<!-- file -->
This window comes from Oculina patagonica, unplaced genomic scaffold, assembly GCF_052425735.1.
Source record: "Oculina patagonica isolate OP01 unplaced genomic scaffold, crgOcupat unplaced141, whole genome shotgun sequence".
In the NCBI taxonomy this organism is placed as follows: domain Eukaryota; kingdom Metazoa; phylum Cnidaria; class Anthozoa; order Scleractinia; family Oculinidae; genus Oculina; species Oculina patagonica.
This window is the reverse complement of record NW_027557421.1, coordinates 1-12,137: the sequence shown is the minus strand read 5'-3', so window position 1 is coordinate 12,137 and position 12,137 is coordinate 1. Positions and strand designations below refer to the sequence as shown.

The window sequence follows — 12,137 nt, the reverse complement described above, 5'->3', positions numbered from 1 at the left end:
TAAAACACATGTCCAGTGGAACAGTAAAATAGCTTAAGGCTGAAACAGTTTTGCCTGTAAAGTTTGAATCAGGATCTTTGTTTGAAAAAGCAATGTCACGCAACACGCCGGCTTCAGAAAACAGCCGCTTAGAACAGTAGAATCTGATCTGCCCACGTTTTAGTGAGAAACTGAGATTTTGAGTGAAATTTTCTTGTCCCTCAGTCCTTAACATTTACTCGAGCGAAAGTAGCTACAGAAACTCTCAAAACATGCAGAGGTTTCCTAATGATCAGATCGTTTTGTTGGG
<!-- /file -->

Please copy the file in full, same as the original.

This window comes from Oculina patagonica, unplaced genomic scaffold, assembly GCF_052425735.1.
Source record: "Oculina patagonica isolate OP01 unplaced genomic scaffold, crgOcupat unplaced141, whole genome shotgun sequence".
In the NCBI taxonomy this organism is placed as follows: domain Eukaryota; kingdom Metazoa; phylum Cnidaria; class Anthozoa; order Scleractinia; family Oculinidae; genus Oculina; species Oculina patagonica.
This window is the reverse complement of record NW_027557421.1, coordinates 1-12,137: the sequence shown is the minus strand read 5'-3', so window position 1 is coordinate 12,137 and position 12,137 is coordinate 1. Positions and strand designations below refer to the sequence as shown.

The window sequence follows — 12,137 nt, the reverse complement described above, 5'->3', positions numbered from 1 at the left end:
TAAAACACATGTCCAGTGGAACAGTAAAATAGCTTAAGGCTGAAACAGTTTTGCCTGTAAAGTTTGAATCAGGATCTTTGTTTGAAAAAGCAATGTCACGCAACACGCCGGCTTCAGAAAACAGCCGCTTAGAACAGTAGAATCTGATCTGCCCACGTTTTAGTGAGAAACTGAGATTTTGAGTGAAATTTTCTTGTCCCTCAGTCCTTAACATTTACTCGAGCGAAAGTAGCTACAGAAACTCTCAAAACATGCAGAGGTTTCCTAATGATCAGATCGTTTTGTTGGG